Monday, April 03, 2006
We Took The Easy Way
The first official recognition that the Iraq war motivated the four London suicide bombers has been made by the government in a major report into the 7 July attacks.
Despite attempts by Downing Street to play down suggestions that the conflict has made Britain a target for terrorists, the Home Office inquiry into the deadliest terror attack on British soil has conceded that the bombers were inspired by UK foreign policy, principally the decision to invade Iraq.
The government's 'narrative', compiled by a senior civil servant using intelligence from the police and security services, was announced by the Home Secretary, Charles Clarke, last December following calls for a public inquiry into the attacks. [...]
Initial drafts of the government's account into the bombings, which have been revealed to The Observer, state that Iraq was a key 'contributory factor'. The references to Britain's involvement in Iraq are contained in a section examining what inspired the 'radicalisation' of the four British suicide bombers, Sidique Khan, Hasib Hussain, Shehzad Tanweer and Germaine Lindsay.
What a radical theory on radicalization. Did anyone consider this before we decided to invade a second Muslim nation in a matter of months? Giving Osama that Christmas gift that Michael Scheuer talked about? One of the things frequently lost in the discussion of the merits of the decision to invade Iraq was the timing.
Even if Saddam was some diabolical, intractable and serious foe that needed neutralizing, don't you think we could have waited to: (a) better stabilize the situation in Afghanistan; (b) capture Zawahiri and Bin Laden and further suffocate al-Qaeda before giving them the Iraq booster-shot; and (c) relatedly, not make it look like Osama was right about some conspiracy to conduct a modern day crusade (PS: Keeping "crusade" rhetoric off the lips of the POTUS and other top generals probably would have helped on this front as well).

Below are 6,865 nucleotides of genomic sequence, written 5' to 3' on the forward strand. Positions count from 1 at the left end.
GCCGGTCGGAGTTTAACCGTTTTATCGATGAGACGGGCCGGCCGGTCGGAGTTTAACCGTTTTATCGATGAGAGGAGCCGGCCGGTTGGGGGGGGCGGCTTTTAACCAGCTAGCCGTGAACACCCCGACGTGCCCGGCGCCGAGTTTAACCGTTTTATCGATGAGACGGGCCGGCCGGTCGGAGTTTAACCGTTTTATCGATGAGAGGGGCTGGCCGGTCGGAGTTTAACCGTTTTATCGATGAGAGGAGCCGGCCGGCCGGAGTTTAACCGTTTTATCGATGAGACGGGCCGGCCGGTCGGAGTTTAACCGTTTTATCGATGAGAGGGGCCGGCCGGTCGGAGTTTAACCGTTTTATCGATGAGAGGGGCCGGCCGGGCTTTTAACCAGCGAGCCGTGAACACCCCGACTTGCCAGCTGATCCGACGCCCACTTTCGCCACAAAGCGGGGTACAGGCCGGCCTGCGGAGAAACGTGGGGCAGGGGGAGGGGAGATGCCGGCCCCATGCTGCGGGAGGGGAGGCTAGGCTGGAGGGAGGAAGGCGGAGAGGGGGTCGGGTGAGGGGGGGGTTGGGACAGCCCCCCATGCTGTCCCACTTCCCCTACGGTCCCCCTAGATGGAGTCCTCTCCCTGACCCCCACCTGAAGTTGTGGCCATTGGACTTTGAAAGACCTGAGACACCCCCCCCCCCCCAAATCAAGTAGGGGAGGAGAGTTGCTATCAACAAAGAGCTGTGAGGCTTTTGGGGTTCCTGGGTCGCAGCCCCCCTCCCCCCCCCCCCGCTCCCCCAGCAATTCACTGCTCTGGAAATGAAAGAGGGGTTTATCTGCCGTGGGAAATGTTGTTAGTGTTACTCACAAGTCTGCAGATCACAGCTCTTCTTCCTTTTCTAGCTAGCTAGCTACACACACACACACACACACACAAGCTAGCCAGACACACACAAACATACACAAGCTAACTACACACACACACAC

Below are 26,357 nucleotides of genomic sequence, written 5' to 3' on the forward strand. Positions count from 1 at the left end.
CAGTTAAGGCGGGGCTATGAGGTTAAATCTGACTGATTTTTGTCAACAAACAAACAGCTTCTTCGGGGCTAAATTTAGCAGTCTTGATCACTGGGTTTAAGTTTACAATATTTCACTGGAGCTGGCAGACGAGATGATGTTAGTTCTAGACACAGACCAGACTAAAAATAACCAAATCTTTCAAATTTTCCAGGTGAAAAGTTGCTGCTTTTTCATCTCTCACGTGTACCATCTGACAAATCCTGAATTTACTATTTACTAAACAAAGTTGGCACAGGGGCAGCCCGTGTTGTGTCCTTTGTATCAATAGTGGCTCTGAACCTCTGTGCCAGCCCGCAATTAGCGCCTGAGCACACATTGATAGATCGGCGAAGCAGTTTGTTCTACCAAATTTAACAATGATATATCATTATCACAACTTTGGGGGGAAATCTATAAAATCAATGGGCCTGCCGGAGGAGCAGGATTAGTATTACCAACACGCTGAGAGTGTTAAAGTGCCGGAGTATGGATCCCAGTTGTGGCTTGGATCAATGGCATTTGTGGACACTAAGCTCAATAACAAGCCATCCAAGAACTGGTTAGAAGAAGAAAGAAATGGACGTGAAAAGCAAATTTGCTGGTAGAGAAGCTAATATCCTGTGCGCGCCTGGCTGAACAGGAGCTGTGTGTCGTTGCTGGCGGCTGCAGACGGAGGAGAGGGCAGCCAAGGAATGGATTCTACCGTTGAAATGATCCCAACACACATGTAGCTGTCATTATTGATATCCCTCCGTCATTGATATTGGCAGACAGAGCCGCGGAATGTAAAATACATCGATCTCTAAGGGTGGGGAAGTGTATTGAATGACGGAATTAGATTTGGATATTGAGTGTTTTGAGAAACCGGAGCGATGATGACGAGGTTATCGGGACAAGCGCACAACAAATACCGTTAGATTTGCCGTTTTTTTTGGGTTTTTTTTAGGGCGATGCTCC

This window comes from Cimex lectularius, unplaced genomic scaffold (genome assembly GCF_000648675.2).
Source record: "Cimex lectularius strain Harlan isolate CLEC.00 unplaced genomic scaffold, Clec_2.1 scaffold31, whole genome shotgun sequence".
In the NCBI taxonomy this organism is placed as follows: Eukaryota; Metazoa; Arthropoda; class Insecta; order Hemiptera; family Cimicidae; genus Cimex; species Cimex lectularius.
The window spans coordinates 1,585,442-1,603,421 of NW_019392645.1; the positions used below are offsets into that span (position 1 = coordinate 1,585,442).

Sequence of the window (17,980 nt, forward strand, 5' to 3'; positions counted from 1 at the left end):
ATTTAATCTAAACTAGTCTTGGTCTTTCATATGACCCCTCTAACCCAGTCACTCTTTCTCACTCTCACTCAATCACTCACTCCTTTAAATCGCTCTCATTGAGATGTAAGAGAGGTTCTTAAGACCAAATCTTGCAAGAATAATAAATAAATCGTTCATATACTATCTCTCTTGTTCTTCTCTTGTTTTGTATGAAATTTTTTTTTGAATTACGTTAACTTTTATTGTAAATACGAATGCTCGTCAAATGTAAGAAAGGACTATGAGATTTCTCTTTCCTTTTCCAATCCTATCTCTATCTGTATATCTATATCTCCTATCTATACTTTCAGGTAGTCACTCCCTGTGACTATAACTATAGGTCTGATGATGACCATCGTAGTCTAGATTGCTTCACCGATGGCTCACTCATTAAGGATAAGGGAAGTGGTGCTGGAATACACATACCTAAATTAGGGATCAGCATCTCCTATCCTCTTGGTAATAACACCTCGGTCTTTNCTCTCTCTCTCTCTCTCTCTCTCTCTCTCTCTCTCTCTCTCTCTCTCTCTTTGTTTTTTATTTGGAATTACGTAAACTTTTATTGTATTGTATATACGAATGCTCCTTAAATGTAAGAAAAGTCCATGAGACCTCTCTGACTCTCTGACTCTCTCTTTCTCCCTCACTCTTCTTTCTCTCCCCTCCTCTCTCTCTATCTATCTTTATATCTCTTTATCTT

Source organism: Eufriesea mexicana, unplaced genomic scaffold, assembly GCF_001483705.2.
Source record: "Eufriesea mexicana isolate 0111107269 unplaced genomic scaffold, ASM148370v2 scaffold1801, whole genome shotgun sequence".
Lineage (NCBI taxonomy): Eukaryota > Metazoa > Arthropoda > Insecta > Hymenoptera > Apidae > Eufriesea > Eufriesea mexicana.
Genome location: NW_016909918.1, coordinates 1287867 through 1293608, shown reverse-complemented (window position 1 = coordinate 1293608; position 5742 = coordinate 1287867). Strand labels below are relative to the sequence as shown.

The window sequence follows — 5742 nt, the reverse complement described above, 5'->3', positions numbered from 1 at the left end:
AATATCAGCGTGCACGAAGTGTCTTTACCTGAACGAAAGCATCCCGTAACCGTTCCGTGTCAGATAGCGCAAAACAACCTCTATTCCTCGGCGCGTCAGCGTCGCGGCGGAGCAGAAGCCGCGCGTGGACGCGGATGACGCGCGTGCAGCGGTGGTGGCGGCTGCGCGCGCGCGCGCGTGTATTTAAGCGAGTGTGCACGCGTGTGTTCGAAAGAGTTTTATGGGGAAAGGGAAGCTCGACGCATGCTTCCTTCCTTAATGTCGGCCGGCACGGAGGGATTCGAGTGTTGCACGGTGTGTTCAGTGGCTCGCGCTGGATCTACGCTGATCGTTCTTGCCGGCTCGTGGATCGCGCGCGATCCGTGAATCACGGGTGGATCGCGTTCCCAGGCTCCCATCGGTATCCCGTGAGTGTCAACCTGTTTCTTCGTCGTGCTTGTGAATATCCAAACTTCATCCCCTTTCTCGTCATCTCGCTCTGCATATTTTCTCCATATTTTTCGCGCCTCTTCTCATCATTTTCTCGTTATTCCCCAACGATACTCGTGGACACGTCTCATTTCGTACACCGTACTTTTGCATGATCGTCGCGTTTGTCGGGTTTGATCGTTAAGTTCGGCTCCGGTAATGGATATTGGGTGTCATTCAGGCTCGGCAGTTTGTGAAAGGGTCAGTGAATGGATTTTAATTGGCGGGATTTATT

Leaving the question of timing aside, many war supporters have retreated to the position that the invasion of Iraq, though botched in its execution, was necessary because...well because. Some point to fears of the nexus between WMD and al-Qaeda - now largely proved unfounded or at least greatly exaggerated. Others, including Fareed Zakaria, to the fact that the sanctions regime was "failing" and so an interdiction was needed. Again though, I would question the timing even if this position is, indeed, the correct one. Said Zakaria:
The sanctions regime was becoming completely ineffective against Saddam—he had gotten quite good at cheating and smuggling—and it was simultaneously impoverishing the Iraqi people.
Zakaria might be, er, "cherry picking" the problems associated with the sanctions here. The sanctions regime in place to keep Saddam's Iraq free of WMD was quite successful - as evidenced by the fact that the Duelfer report indicated Saddam didn't even have a serious WMD program. On the other hand, Saddam was able to game the system to siphon off and embezzle money in exchange for access to oil vouchers and the like. This was bad, no doubt, but not necessarily a massive national security concern. An enriched Saddam, while odious, was not a threat the same way a WMD-empowered Saddam would be.
Nevertheless, the sanctions/inspections regime was less than optimal and changes fortifying key elements - while "smartening" others - would have been prudent. The occasional rebuttal to this is that fixing the sanctions would have been prohibitively difficult.
Those making this argument brush off suggestions about using our unipolar leverage, post-9/11 sympathy capital, threats of war and various diplomatic/economic tools to compel greater cooperation from allies on sanctions/inspections because that would have been too hard to achieve. But these are the same people that opted, instead, for the invasion of a Muslim nation with serious internal ethnic/sectarian divisions, whose population in certain sectors was dangerously close to Iran, that was emerging from decades of crushing despotic rule and whose infrastructure was ravaged - in order to establish a friendly, stable, peaceful, multicultural, economically vibrant, liberal democracy. In a matter of months, on a shoe-string budget with fewer than 150,000 troops.
But fixing the sanctions was unrealistic.
(Tip of the hat to the Cunning Realist)